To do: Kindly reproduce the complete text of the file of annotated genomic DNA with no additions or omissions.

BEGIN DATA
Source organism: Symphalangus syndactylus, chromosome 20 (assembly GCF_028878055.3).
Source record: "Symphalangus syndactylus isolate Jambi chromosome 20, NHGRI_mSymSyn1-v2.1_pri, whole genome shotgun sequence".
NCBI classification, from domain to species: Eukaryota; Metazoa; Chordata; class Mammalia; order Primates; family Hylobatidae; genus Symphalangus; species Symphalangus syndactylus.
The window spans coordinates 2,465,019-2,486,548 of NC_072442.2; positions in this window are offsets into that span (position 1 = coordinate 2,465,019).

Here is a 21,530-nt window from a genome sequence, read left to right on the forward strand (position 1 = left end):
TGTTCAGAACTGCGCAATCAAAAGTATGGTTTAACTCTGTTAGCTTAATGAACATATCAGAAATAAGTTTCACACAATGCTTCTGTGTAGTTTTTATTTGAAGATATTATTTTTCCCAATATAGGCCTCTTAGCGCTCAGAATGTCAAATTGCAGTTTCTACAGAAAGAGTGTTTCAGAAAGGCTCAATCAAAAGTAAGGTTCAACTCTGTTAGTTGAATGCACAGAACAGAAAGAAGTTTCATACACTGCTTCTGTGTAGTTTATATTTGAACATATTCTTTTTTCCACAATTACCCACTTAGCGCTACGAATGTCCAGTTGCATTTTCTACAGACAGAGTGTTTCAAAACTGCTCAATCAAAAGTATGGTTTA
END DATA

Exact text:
Source organism: Symphalangus syndactylus, chromosome 20 (assembly GCF_028878055.3).
Source record: "Symphalangus syndactylus isolate Jambi chromosome 20, NHGRI_mSymSyn1-v2.1_pri, whole genome shotgun sequence".
NCBI classification, from domain to species: Eukaryota; Metazoa; Chordata; class Mammalia; order Primates; family Hylobatidae; genus Symphalangus; species Symphalangus syndactylus.
The window spans coordinates 2,465,019-2,486,548 of NC_072442.2; positions in this window are offsets into that span (position 1 = coordinate 2,465,019).

Here is a 21,530-nt window from a genome sequence, read left to right on the forward strand (position 1 = left end):
TGTTCAGAACTGCGCAATCAAAAGTATGGTTTAACTCTGTTAGCTTAATGAACATATCAGAAATAAGTTTCACACAATGCTTCTGTGTAGTTTTTATTTGAAGATATTATTTTTCCCAATATAGGCCTCTTAGCGCTCAGAATGTCAAATTGCAGTTTCTACAGAAAGAGTGTTTCAGAAAGGCTCAATCAAAAGTAAGGTTCAACTCTGTTAGTTGAATGCACAGAACAGAAAGAAGTTTCATACACTGCTTCTGTGTAGTTTATATTTGAACATATTCTTTTTTCCACAATTACCCACTTAGCGCTACGAATGTCCAGTTGCATTTTCTACAGACAGAGTGTTTCAAAACTGCTCAATCAAAAGTATGGTTTA